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Note: this post is of a particularly technical nature, in particular presuming familiarity with nilsequences, nilsystems, characteristic factors, etc., and is primarily intended for experts.

As mentioned in the previous post, Ben Green, Tamar Ziegler, and myself proved the following inverse theorem for the Gowers norms:

Theorem 1 (Inverse theorem for Gowers norms) Let {N \geq 1} and {s \geq 1} be integers, and let {\delta > 0}. Suppose that {f: {\bf Z} \rightarrow [-1,1]} is a function supported on {[N] := \{1,\dots,N\}} such that

\displaystyle  \frac{1}{N^{s+2}} \sum_{n,h_1,\dots,h_{s+1}} \prod_{\omega \in \{0,1\}^{s+1}} f(n+\omega_1 h_1 + \dots + \omega_{s+1} h_{s+1}) \geq \delta.

Then there exists a filtered nilmanifold {G/\Gamma} of degree {\leq s} and complexity {O_{s,\delta}(1)}, a polynomial sequence {g: {\bf Z} \rightarrow G}, and a Lipschitz function {F: G/\Gamma \rightarrow {\bf R}} of Lipschitz constant {O_{s,\delta}(1)} such that

\displaystyle  \frac{1}{N} \sum_n f(n) F(g(n) \Gamma) \gg_{s,\delta} 1.

This result was conjectured earlier by Ben Green and myself; this conjecture was strongly motivated by an analogous inverse theorem in ergodic theory by Host and Kra, which we formulate here in a form designed to resemble Theorem 1 as closely as possible:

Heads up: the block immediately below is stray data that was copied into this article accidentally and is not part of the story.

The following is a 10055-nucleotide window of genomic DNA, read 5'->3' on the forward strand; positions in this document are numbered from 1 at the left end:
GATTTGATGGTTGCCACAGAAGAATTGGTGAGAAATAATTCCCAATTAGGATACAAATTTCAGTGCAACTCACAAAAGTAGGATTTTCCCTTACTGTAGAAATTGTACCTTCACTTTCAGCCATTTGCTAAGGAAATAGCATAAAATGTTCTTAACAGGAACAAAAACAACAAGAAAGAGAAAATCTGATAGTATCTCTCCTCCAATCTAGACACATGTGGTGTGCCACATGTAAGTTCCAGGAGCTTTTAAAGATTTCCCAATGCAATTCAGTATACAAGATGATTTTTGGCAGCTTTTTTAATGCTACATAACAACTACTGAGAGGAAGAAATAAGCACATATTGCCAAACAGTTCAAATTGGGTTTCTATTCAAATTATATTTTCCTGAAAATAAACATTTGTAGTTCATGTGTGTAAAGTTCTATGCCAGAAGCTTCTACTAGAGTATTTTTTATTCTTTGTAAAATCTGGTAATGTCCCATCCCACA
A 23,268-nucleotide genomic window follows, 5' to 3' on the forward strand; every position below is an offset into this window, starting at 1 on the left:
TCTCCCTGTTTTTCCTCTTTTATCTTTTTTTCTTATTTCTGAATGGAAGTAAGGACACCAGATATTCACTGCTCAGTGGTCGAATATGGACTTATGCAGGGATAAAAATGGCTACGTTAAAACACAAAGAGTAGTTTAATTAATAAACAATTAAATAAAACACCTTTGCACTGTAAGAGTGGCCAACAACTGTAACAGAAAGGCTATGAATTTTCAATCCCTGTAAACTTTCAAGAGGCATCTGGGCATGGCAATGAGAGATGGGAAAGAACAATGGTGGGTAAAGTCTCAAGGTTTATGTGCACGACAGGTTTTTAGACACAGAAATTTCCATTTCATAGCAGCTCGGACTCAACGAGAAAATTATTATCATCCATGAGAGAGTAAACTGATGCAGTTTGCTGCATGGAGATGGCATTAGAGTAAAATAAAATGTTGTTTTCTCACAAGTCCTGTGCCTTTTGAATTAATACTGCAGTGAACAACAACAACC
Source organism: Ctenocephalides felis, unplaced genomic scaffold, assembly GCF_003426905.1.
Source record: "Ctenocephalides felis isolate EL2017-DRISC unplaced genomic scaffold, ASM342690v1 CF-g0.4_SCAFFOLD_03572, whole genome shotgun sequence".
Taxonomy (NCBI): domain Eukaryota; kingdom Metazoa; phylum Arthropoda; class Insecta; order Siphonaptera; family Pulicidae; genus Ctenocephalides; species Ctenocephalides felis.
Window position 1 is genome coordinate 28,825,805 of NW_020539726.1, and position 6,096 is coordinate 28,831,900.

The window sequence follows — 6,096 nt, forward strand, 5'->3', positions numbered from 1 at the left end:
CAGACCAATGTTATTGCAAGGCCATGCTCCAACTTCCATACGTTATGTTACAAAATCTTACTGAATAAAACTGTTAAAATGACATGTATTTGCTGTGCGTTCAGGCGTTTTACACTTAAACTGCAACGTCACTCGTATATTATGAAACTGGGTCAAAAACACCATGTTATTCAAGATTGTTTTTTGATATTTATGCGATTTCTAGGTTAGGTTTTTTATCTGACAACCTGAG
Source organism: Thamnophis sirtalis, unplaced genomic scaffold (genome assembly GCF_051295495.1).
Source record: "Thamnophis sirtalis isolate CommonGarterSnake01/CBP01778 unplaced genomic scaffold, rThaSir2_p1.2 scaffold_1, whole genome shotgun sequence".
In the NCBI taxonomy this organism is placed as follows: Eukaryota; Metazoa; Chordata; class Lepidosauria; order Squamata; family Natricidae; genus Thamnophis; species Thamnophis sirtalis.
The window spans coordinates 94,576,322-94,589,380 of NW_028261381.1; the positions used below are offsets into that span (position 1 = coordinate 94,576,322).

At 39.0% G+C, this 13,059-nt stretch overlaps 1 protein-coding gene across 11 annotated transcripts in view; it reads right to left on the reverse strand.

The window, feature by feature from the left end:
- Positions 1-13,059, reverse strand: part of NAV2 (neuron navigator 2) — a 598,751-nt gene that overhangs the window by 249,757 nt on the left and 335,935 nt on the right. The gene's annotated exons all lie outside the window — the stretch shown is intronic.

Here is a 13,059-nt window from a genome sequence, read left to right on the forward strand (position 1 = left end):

Theorem 2 (Inverse theorem for Gowers-Host-Kra seminorms) Let {s \geq 1} be an integer, and let {(X, T)} be an ergodic, countably generated measure-preserving system. Suppose that one has

\displaystyle  \lim_{N \rightarrow \infty} \frac{1}{N^{s+1}} \sum_{h_1,\dots,h_{s+1} \in [N]} \int_X \prod_{\omega \in \{0,1\}^{s+1}} f(T^{\omega_1 h_1 + \dots + \omega_{s+1} h_{s+1}}x)\ d\mu(x)

\displaystyle  > 0

for all non-zero {f \in L^\infty(X)} (all {L^p} spaces are real-valued in this post). Then {(X,T)} is an inverse limit (in the category of measure-preserving systems, up to almost everywhere equivalence) of ergodic degree {\leq s} nilsystems, that is to say systems of the form {(G/\Gamma, x \mapsto gx)} for some degree {\leq s} filtered nilmanifold {G/\Gamma} and a group element {g \in G} that acts ergodically on {G/\Gamma}.

It is a natural question to ask if there is any logical relationship between the two theorems. In the finite field category, one can deduce the combinatorial inverse theorem from the ergodic inverse theorem by a variant of the Furstenberg correspondence principle, as worked out by Tamar Ziegler and myself, however in the current context of {{\bf Z}}-actions, the connection is less clear.

One can split Theorem 2 into two components:

Theorem 3 (Weak inverse theorem for Gowers-Host-Kra seminorms) Let {s \geq 1} be an integer, and let {(X, T)} be an ergodic, countably generated measure-preserving system. Suppose that one has

\displaystyle  \lim_{N \rightarrow \infty} \frac{1}{N^{s+1}} \sum_{h_1,\dots,h_{s+1} \in [N]} \int_X \prod_{\omega \in \{0,1\}^{s+1}} T^{\omega_1 h_1 + \dots + \omega_{s+1} h_{s+1}} f\ d\mu

\displaystyle  > 0

for all non-zero {f \in L^\infty(X)}, where {T^h f := f \circ T^h}. Then {(X,T)} is a factor of an inverse limit of ergodic degree {\leq s} nilsystems.

Theorem 4 (Pro-nilsystems closed under factors) Let {s \geq 1} be an integer. Then any factor of an inverse limit of ergodic degree {\leq s} nilsystems, is again an inverse limit of ergodic degree {\leq s} nilsystems.